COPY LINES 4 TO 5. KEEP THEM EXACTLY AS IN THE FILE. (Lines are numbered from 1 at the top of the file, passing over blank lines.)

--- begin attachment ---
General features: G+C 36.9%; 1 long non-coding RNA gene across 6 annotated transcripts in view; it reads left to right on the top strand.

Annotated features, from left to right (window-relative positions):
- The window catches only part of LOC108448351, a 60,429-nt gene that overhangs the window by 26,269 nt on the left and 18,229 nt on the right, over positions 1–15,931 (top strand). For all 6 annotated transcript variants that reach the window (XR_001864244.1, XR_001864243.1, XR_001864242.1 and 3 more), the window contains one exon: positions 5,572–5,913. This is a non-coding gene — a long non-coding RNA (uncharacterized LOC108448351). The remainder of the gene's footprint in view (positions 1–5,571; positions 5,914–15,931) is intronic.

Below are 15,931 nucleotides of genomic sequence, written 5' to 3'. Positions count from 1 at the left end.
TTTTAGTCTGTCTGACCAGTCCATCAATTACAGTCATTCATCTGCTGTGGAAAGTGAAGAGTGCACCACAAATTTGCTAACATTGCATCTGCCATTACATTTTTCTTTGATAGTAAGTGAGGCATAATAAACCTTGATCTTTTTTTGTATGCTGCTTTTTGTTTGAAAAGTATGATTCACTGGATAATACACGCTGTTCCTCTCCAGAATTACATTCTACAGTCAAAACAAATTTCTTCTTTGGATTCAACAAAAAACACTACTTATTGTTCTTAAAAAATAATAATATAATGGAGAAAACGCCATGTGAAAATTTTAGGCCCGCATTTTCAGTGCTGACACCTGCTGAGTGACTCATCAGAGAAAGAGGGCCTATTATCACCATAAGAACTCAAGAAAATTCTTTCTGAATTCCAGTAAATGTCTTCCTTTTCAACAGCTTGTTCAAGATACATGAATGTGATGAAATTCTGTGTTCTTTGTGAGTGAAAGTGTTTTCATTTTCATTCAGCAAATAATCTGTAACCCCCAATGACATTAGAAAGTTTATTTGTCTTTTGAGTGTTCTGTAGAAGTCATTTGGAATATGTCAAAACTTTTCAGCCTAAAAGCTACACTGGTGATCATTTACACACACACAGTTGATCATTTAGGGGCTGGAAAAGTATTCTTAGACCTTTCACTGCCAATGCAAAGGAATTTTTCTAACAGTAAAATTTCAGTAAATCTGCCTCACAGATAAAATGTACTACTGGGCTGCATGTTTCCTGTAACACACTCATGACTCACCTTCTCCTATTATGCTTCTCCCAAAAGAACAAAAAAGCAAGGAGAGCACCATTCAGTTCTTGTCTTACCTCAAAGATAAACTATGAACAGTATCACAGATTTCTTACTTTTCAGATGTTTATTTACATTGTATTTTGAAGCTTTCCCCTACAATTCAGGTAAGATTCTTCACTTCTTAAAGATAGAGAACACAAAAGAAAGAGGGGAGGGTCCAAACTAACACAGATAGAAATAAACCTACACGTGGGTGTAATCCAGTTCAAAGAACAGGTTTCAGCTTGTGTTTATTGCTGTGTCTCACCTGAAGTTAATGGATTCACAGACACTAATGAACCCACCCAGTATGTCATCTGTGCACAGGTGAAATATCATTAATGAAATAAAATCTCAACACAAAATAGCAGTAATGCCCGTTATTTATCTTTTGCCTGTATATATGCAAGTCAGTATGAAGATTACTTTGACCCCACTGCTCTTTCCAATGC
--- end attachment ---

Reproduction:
Below are 15,931 nucleotides of genomic sequence, written 5' to 3'. Positions count from 1 at the left end.
TTTTAGTCTGTCTGACCAGTCCATCAATTACAGTCATTCATCTGCTGTGGAAAGTGAAGAGTGCACCACAAATTTGCTAACATTGCATCTGCCATTACATTTTTCTTTGATAGTAAGTGAGGCATAATAAACCTTGATCTTTTTTTGTATGCTGCTTTTTGTTTGAAAAGTATGATTCACTGGATAATACACGCTGTTCCTCTCCAGAATTACATTCTACAGTCAAAACAAATTTCTTCTTTGGATTCAACAAAAAACACTACTTATTGTTCTTAAAAAATAATAATATAATGGAGAAAACGCCATGTGAAAATTTTAGGCCCGCATTTTCAGTGCTGACACCTGCTGAGTGACTCATCAGAGAAAGAGGGCCTATTATCACCATAAGAACTCAAGAAAATTCTTTCTGAATTCCAGTAAATGTCTTCCTTTTCAACAGCTTGTTCAAGATACATGAATGTGATGAAATTCTGTGTTCTTTGTGAGTGAAAGTGTTTTCATTTTCATTCAGCAAATAATCTGTAACCCCCAATGACATTAGAAAGTTTATTTGTCTTTTGAGTGTTCTGTAGAAGTCATTTGGAATATGTCAAAACTTTTCAGCCTAAAAGCTACACTGGTGATCATTTACACACACACAGTTGATCATTTAGGGGCTGGAAAAGTATTCTTAGACCTTTCACTGCCAATGCAAAGGAATTTTTCTAACAGTAAAATTTCAGTAAATCTGCCTCACAGATAAAATGTACTACTGGGCTGCATGTTTCCTGTAACACACTCATGACTCACCTTCTCCTATTATGCTTCTCCCAAAAGAACAAAAAAGCAAGGAGAGCACCATTCAGTTCTTGTCTTACCTCAAAGATAAACTATGAACAGTATCACAGATTTCTTACTTTTCAGATGTTTATTTACATTGTATTTTGAAGCTTTCCCCTACAATTCAGGTAAGATTCTTCACTTCTTAAAGATAGAGAACACAAAAGAAAGAGGGGAGGGTCCAAACTAACACAGATAGAAATAAACCTACACGTGGGTGTAATCCAGTTCAAAGAACAGGTTTCAGCTTGTGTTTATTGCTGTGTCTCACCTGAAGTTAATGGATTCACAGACACTAATGAACCCACCCAGTATGTCATCTGTGCACAGGTGAAATATCATTAATGAAATAAAATCTCAACACAAAATAGCAGTAATGCCCGTTATTTATCTTTTGCCTGTATATATGCAAGTCAGTATGAAGATTACTTTGACCCCACTGCTCTTTCCAATGC